Gartner Study Questions Integrity Of IT Supply Chain8:04 PM EST Thu. Oct. 18, 2012
Supply chain integrity will be identified among the top three security-related concerns of IT leaders by 2017, according to recent research by Gartner.
In a report entitled, "Living in a World Without Trust: When IT's Supply Chain Integrity and Online Infrastructure Get Pwned," the Stamford, Conn.-based market research company detailed the extent to which IT supply chains will be targeted and compromised in the near future, thereby forcing changes in market structure and how IT will be managed.
One recent example includes thousands of PCs that were shipped from China with counterfeit Windows OS and malware already installed before the systems were even broken out of their shrink wrap.
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"We looked at several cases," said Gartner research vice president Neil MacDonald. "Another one involved counterfeit Cisco routers that were found at multiple companies throughout the U.S. in 2008. In that case, there wasn't any sign of espionage; it was just counterfeiting. They were using substandard parts and trying to pass them off as legitimate while pocketing the difference in cost. If you actually knew what to look for, you could open it up and see that this was counterfeit. Some of this stuff was even purchased off of eBay, which, as you know, is not a best practice."
In an effort to reduce cost, the IT supply chain has continually become more focused on outsourcing to countries where labor costs are lowest. China, India, Brazil, Vietnam and Indonesia are typical examples. And with different components often coming from different places, validating the integrity of the devices can be a tall order.
MacDonald cited statistics indicating that counterfeit incidents more than doubled between 2005 and 2008, and indications suggest that the growth rate has not abated since that time. Recently, the General Accounting Office issued a report indicating that counterfeiting has been rampant even in components going into defense manufacturing.
"The problem is real," he said. "These are not isolated circumstances."
"You can minimize the problems by having stronger discipline in your procurement policy," MacDonald continued. "Expect the vendor to be able to prove the chain of custody and show you the bill of parts and be able to show the chain of custody for all of those component parts."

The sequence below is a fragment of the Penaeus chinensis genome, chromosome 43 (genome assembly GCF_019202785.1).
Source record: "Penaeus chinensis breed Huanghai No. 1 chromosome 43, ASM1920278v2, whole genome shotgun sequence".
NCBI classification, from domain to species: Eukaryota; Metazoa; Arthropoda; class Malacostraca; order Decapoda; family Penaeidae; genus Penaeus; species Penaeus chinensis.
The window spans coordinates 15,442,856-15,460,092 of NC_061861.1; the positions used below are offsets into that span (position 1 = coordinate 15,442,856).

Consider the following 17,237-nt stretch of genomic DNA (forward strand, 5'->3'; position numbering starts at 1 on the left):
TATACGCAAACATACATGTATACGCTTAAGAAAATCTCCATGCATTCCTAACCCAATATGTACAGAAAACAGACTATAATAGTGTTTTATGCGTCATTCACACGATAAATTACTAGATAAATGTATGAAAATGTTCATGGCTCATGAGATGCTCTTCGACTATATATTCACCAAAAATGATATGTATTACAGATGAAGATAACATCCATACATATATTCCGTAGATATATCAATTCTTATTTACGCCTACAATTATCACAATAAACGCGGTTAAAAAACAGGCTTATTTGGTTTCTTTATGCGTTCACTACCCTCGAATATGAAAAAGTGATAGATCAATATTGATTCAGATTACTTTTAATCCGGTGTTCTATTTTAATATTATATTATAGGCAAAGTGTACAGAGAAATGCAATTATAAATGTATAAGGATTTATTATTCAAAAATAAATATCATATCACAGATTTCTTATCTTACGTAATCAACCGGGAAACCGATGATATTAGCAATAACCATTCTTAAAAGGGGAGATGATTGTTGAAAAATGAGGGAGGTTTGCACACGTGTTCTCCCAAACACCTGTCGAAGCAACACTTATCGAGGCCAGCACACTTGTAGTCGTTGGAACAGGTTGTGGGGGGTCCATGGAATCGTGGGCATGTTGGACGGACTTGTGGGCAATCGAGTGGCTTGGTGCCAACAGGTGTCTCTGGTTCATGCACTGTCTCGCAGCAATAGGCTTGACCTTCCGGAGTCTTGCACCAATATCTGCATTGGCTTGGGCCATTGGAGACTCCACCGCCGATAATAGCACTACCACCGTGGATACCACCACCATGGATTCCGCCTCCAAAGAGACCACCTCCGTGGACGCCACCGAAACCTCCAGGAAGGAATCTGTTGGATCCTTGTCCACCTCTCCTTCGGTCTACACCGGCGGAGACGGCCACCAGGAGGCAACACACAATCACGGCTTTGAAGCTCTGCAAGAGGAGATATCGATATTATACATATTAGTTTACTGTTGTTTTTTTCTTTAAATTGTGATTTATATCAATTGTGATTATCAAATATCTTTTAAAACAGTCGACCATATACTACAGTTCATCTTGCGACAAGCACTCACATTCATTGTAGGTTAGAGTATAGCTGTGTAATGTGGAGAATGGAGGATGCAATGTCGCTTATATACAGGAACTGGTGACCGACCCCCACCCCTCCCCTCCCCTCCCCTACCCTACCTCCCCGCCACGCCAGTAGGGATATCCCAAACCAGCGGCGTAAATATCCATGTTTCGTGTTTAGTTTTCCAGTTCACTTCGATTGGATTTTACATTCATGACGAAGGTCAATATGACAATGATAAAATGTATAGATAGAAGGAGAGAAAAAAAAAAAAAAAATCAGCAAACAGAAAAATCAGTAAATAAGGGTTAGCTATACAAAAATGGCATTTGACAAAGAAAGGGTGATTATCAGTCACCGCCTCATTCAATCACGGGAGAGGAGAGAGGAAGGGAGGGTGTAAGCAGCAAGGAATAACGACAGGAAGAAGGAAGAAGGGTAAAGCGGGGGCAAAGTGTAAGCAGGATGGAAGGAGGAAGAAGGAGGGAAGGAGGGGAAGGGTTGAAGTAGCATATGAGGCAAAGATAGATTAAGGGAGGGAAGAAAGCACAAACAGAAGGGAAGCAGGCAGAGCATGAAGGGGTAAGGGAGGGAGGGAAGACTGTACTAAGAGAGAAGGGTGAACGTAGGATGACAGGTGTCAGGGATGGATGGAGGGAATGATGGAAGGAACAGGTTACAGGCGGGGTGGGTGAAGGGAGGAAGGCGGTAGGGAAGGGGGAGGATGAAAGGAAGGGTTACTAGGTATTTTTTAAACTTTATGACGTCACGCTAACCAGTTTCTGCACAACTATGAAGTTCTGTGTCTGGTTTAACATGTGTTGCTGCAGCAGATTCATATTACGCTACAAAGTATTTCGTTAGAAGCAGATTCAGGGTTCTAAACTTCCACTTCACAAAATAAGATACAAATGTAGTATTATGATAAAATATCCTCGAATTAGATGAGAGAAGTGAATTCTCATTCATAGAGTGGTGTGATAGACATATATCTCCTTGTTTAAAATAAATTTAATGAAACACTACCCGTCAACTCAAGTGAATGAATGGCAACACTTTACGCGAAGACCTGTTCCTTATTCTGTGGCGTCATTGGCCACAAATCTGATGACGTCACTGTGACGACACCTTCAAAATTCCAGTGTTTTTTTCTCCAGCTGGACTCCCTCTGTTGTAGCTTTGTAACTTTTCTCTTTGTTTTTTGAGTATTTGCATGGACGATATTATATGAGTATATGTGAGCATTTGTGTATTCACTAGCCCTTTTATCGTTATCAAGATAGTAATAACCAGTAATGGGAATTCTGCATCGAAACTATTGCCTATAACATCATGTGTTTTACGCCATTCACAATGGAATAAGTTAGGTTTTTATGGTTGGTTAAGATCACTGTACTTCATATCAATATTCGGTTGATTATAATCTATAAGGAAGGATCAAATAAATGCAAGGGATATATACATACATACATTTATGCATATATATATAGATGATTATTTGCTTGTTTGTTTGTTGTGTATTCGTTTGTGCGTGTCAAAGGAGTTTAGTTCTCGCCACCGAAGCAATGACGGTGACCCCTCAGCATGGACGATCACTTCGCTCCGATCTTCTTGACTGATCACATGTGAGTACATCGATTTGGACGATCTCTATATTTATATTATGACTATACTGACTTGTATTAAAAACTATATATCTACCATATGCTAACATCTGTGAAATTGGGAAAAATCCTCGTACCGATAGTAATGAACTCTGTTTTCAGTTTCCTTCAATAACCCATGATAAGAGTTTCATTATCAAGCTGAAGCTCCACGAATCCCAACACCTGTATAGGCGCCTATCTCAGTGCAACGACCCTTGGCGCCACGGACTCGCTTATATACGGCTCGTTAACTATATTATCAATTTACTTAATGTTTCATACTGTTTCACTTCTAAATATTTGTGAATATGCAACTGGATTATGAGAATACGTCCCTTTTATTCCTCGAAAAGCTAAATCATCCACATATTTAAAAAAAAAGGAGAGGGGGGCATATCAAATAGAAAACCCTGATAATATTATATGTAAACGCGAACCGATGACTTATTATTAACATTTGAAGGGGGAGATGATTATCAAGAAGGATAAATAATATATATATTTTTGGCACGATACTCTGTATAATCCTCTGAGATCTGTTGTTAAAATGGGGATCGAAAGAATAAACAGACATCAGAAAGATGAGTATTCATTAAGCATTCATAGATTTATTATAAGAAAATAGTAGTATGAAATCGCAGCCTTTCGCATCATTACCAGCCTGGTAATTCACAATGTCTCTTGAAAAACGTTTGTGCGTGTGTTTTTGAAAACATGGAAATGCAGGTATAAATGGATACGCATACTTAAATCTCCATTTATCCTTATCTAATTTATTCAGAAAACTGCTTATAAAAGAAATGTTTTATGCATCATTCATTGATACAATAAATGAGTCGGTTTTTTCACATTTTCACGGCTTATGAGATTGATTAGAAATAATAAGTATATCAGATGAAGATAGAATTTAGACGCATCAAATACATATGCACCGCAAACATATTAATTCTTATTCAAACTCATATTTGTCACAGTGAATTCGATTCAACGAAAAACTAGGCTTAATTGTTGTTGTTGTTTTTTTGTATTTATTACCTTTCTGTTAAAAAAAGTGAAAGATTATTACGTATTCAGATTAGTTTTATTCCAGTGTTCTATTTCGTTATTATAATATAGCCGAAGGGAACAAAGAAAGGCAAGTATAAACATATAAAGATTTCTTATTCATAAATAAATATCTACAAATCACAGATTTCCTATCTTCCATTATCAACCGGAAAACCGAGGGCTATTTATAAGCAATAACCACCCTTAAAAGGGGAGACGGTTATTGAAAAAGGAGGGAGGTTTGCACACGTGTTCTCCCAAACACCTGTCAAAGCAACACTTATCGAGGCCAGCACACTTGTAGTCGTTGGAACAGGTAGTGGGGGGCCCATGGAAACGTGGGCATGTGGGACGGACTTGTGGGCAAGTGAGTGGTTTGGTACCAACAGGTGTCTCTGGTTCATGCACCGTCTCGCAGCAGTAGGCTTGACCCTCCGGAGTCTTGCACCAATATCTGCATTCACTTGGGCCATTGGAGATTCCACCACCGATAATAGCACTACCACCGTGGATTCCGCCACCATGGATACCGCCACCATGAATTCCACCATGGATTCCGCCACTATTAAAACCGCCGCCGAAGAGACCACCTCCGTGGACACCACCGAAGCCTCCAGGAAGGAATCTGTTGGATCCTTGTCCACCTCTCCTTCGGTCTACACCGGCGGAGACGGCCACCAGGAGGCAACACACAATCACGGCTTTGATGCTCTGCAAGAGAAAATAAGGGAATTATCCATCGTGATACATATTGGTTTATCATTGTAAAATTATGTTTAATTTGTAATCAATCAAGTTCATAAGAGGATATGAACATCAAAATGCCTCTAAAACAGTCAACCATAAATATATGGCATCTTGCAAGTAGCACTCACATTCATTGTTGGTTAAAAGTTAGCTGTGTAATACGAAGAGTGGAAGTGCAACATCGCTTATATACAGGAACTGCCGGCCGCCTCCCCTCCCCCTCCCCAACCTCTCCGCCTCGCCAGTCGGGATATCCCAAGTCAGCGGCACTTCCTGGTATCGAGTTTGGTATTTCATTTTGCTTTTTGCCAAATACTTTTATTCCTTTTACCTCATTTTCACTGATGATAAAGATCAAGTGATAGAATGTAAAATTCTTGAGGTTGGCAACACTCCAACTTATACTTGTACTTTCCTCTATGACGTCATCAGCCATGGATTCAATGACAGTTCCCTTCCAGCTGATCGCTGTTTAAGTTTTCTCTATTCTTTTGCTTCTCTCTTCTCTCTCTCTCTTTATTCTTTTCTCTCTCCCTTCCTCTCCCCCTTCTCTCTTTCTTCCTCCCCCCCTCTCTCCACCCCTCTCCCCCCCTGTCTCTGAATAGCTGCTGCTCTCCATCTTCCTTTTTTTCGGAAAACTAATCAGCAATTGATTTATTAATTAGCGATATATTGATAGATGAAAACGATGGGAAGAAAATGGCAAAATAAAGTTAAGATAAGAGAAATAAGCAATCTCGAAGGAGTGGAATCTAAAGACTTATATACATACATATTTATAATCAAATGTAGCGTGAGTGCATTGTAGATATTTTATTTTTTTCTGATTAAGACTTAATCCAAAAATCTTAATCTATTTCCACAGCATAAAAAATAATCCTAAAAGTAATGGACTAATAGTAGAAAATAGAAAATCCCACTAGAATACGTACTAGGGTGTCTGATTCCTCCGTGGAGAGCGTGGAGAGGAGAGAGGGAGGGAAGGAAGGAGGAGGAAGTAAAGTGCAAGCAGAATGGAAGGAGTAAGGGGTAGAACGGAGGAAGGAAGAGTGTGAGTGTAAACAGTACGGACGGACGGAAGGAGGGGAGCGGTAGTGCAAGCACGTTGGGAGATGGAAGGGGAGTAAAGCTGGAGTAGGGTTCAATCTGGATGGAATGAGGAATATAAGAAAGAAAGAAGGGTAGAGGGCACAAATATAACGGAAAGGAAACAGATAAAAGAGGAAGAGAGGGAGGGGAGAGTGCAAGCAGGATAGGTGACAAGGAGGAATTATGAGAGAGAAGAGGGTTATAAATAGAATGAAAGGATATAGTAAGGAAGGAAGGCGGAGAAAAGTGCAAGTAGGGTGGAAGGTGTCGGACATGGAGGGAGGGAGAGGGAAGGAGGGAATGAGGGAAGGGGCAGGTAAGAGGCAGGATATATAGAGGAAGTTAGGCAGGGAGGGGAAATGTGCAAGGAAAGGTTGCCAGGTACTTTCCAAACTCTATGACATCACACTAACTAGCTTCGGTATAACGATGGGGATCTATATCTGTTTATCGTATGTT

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Meanwhile, software can also be vulnerable. Middleware, language platforms, virtual machines and operating systems are frequently targeted and should be checked for package tampering and valid certificates.
"People attempted to insert back doors into Linux," Gartner's MacDonald said. "Open source is great and convenient, but a lot of these libraries are vulnerable. Some research suggests as much as 39 percent of the libraries are vulnerable. This is as much of a supply chain issue as selling contaminated hamburger. You cannot in good conscience bring the product to market."
MacDonald also related an example regarding back doors that came pre-installed on ZTE Score M smartphones being shipped to the United States.
"ZTE says it was just a software bug, but if that was the case, why wasn't it on all of the handsets, not just the ones going to the United States?" he asked.
These issues clearly factor into concerns by the U.S. and other governments about the use of equipment from ZTE and Huawei.
"Nothing has been publicly disclosed that shows that Huawei has done anything," MacDonald said. "But there are clear concerns about their alleged ties to the Chinese government, the formation of the company, how it is managed and similar factors. There is a genuine lack of transparency, and questions about whether or not they are truly independent from the Chinese government."
MacDonald added that Australia, Canada and the U.K. are also questioning the relative security of Huawei products. He expects that other countries will follow suit.
Gartner predicts that by 2016, a new, publicly disclosed, IT supply-chain-integrity-related incident, costing millions in remediation and data loss, will affect at least 25 percent of the Global 2000. The company further predicts that more than one-half of the data in enterprise storage will be encrypted by 2020, compared to five percent this year.
"There is no perfect security but that does not mean that we cannot raise the bar," MacDonald concluded.
PUBLISHED OCT. 18, 2012